If history has taught us anything, it’s that you don’t mess with Mexican food. Too many prior attempts have been smothered in sour cream and neon shards of cheeselike product. Today, though, a group of L.A. chefs is toying with the style in a way that isn’t just good; it’s respectful of tradition. Call it Alta California cuisine.
“Alta California is rooted in Los Angeles but heavily influenced by Mexican cuisine,” says Wes Avila. The pedigreed chef behind the roving modernist taco operation Guerrilla Tacos has been known to serve such Cali fillings as celery root, foie gras, and even basturma—a nod to the region’s Armenian population.
At CaCao Mexicatessen in Eagle Rock, you’ll find tortillas heaped with Santa Barbara sea urchin and a fried chile guero. The squid taco at Carlos Salgado’s Taco María comes on an ink-stained tortilla garnished with watercress and toasted peanuts; Ricardo Diaz of Colonia Taco Lounge serves duck carnitas and fried cauliflower tacos.
It’s a genre that allows Mexican American chefs to tell their stories on the plate, reflecting a California dialect without tromping on the classics. At his Bell gastropub Corazón y Miel, Eduardo Ruiz applies the techniques he learned in the kitchens of acclaimed restaurants like Animal to the foods he grew up eating with his Mexican- Salvadoran family. The result is an ambitious menu featuring such dishes as wild boar chilaquiles and headcheese tacos with house-pickled vegetables. “We let the seasons dictate what we cook with,” says Ruiz.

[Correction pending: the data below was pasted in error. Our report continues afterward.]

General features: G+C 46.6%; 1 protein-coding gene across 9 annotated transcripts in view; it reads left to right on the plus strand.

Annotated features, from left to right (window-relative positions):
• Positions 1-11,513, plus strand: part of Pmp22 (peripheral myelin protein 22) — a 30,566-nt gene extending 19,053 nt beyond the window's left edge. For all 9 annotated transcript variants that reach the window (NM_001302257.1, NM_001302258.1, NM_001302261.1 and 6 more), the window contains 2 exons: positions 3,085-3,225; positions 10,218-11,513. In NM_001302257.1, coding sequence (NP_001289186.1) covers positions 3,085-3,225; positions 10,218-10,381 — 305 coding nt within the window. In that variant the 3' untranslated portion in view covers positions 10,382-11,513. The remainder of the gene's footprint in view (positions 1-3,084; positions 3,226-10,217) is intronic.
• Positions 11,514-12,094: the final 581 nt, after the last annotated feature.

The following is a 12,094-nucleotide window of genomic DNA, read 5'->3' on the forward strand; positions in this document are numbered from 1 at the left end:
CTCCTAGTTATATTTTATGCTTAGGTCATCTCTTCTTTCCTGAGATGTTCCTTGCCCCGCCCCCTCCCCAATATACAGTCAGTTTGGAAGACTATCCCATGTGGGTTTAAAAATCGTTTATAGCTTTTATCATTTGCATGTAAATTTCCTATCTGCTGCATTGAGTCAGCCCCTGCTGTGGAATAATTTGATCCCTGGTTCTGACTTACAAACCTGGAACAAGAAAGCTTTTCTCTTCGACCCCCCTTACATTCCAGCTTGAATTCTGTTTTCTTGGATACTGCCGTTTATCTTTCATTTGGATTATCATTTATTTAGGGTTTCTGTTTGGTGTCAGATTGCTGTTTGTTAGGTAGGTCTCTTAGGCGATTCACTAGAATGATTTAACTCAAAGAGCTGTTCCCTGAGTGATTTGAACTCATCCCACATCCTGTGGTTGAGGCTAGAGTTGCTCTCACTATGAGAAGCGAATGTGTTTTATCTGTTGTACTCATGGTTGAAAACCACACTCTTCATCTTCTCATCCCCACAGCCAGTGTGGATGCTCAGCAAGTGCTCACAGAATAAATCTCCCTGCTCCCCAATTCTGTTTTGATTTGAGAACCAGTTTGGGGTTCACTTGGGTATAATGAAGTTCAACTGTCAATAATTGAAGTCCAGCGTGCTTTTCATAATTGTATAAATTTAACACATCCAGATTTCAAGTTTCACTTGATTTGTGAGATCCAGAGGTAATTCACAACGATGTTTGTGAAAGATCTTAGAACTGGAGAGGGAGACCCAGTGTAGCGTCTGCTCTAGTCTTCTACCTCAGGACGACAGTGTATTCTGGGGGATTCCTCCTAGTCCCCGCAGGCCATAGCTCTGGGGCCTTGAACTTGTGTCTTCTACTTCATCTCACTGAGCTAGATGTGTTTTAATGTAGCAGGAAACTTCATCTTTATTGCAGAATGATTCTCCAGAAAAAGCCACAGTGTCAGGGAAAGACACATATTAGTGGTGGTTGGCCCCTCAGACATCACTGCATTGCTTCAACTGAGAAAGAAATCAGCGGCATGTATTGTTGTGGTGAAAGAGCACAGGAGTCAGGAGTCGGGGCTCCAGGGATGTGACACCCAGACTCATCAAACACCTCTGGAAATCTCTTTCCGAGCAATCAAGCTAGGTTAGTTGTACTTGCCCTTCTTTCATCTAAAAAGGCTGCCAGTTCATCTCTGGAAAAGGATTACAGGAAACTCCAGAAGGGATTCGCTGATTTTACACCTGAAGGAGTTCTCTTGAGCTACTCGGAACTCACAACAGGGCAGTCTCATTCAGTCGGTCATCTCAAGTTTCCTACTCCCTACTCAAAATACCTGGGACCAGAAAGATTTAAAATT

But the movement is about more than haute taco fillings. As much as these chefs’ taste memories include tamales at Christmas and birría on birthdays, they also share a sense of nostalgia for the comfort foods of this country. So you’ll find cubes of bologna with mayo piled on tortillas at Ray Garcia’s B.S. Taqueria and french fries soaked in mole at Diaz’s Bizarra Capital. That’s true pocho gourmet—and it’s delicious.
This article appears in Los Angeles magazine’s June 2015 cover story, “Taco City.”